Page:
Skip to Content

NorthShore’s online source for timely health and wellness news, inspiring patient stories and tips to lead a healthy life.

Healthy You

Sleep Aids: Do They Work?

Friday, August 02, 2019 9:00 AM

Feeling drowsy, having little productivity and becoming very moody are all signs that you may not be getting enough sleep. For adults, studies show that you’ll need between 8-9 quality hours of sleep a night to help avoid all of the above.

Even though some feel they’re getting the right amount of hours a night, their quality of sleep may not reflect that. Common issues that affect many adults during the night are tossing and turning, consistently waking up and struggling to fall asleep at the beginning of the night.

Sleep Aids

Semil Mehta, MD, Sleep and Pulmonary Medicine at NorthShore, says that sleep aids can provide a little extra help when it comes to getting that good night’s sleep. Examples include sleeping pills, liquid medicine and more natural medicines. Medications and over-the-counter sleep aids may be needed for short periods of high stress.

If you are contemplating whether to take a sleep aid, the first thing you should do is consult with your physician. Sleep aids may not work if taken the wrong way and should never be taken with alcohol or other medication. Always take the dosage that is instructed to you. Taking them the wrong way will decrease the effectiveness and increase the risk for harmful side effects.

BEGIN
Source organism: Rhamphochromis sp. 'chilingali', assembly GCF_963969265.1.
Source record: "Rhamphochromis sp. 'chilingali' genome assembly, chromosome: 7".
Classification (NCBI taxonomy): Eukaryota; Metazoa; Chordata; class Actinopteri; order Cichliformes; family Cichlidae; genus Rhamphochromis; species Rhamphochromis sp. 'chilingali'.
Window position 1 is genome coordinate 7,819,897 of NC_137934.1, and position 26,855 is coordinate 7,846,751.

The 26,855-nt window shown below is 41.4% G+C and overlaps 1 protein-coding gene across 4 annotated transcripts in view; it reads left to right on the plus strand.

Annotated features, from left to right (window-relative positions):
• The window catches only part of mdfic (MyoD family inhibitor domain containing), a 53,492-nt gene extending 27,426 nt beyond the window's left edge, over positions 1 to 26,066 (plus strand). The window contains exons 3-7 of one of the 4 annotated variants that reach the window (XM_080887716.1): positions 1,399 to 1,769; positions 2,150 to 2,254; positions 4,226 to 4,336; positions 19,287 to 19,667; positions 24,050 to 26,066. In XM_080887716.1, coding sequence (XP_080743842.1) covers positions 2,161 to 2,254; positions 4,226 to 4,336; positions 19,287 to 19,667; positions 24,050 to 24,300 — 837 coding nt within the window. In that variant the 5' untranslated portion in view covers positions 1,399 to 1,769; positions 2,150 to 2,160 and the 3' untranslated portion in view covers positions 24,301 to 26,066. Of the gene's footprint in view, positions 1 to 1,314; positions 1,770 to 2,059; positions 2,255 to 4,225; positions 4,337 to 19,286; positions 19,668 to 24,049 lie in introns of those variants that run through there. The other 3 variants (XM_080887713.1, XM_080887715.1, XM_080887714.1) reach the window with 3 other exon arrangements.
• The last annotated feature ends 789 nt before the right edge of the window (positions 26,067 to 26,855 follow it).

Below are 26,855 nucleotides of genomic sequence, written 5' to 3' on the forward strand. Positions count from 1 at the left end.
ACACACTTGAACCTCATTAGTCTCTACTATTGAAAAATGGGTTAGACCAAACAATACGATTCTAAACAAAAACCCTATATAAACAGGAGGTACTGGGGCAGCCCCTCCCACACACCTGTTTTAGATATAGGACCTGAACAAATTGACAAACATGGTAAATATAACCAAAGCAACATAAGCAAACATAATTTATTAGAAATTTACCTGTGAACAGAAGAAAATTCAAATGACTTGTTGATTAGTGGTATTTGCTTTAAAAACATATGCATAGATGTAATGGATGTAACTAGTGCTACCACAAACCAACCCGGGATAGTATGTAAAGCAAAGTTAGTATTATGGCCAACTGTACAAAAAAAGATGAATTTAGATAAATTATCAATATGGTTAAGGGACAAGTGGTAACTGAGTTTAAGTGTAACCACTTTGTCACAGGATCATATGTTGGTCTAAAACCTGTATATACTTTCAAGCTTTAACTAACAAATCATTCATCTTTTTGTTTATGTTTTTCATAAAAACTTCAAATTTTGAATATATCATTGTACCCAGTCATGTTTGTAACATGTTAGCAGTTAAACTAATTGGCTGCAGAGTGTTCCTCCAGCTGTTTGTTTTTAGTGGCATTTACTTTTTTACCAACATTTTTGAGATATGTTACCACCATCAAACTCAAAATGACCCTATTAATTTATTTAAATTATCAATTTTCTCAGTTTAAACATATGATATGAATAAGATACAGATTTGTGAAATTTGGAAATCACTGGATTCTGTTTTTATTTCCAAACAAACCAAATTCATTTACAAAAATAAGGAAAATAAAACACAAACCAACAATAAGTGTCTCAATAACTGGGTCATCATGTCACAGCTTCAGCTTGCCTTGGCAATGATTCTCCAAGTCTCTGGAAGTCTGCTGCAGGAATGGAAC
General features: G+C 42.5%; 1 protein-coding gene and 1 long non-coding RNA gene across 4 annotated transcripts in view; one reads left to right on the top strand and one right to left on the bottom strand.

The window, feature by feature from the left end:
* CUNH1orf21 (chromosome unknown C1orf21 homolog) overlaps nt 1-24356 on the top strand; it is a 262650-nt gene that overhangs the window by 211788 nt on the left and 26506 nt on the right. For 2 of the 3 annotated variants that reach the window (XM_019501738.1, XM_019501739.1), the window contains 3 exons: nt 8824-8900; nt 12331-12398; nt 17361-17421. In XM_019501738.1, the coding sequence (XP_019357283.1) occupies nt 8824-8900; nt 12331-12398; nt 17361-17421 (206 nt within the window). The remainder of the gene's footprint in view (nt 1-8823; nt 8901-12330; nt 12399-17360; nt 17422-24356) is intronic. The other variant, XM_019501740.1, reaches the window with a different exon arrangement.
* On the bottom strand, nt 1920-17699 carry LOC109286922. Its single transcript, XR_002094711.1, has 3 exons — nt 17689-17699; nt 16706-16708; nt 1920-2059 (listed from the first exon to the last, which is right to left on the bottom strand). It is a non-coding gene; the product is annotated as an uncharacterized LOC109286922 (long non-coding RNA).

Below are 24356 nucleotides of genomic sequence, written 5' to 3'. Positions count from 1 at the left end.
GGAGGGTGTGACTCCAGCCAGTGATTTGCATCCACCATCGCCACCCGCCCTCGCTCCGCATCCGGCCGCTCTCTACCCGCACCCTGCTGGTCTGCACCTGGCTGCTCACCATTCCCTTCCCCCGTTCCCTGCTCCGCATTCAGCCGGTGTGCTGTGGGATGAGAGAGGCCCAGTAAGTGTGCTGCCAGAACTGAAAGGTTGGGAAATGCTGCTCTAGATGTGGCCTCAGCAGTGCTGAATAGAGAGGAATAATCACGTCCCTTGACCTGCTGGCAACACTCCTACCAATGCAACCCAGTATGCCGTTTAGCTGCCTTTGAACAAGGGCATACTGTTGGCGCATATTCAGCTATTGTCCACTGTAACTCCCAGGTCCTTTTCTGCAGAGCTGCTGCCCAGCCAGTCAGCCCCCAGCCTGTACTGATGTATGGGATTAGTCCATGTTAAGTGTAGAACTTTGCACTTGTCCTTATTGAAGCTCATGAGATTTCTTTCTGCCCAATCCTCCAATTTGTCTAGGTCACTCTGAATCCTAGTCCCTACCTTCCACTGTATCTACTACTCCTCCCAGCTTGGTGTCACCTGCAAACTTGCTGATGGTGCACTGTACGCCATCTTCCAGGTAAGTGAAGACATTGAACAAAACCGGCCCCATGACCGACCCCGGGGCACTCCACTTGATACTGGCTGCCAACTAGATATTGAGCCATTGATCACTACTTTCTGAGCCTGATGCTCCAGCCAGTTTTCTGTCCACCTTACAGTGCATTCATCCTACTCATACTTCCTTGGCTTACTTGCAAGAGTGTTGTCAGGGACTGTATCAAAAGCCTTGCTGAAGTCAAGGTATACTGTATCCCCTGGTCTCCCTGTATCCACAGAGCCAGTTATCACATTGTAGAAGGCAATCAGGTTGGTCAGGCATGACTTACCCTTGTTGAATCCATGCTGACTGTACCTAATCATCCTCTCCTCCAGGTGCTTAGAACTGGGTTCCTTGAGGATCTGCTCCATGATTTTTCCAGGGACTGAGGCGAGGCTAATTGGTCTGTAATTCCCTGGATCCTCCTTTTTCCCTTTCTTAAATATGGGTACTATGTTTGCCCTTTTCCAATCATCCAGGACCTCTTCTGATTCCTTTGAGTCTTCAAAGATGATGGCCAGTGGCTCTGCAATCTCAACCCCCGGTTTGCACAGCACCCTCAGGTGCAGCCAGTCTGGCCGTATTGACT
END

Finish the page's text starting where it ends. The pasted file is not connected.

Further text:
For the medicine to work most effectively, you need to adapt your lifestyle habits as well, including your sleep hygiene. Dr. Mehta recommends:

  • Regular stress management, with time set aside for self-reflection.
  • Winding down about 30 minutes prior to sleep.
  • Regular exercise.
  • Light from TVs and devices will increase the time it takes to fall asleep. Avoid watching TV or using computers, tablets and/or phones within an hour of bedtime.

It is important to recognize the symptoms of sleep apnea, a common sleep disorder that is very treatable. These include daytime sleepiness, loud snoring, even gasping, choking and long breath holds at night. If you are unsure if you have these symptoms, ask your bed partner if you have any of these symptoms.

What ways have you tried to improve your quality of sleep?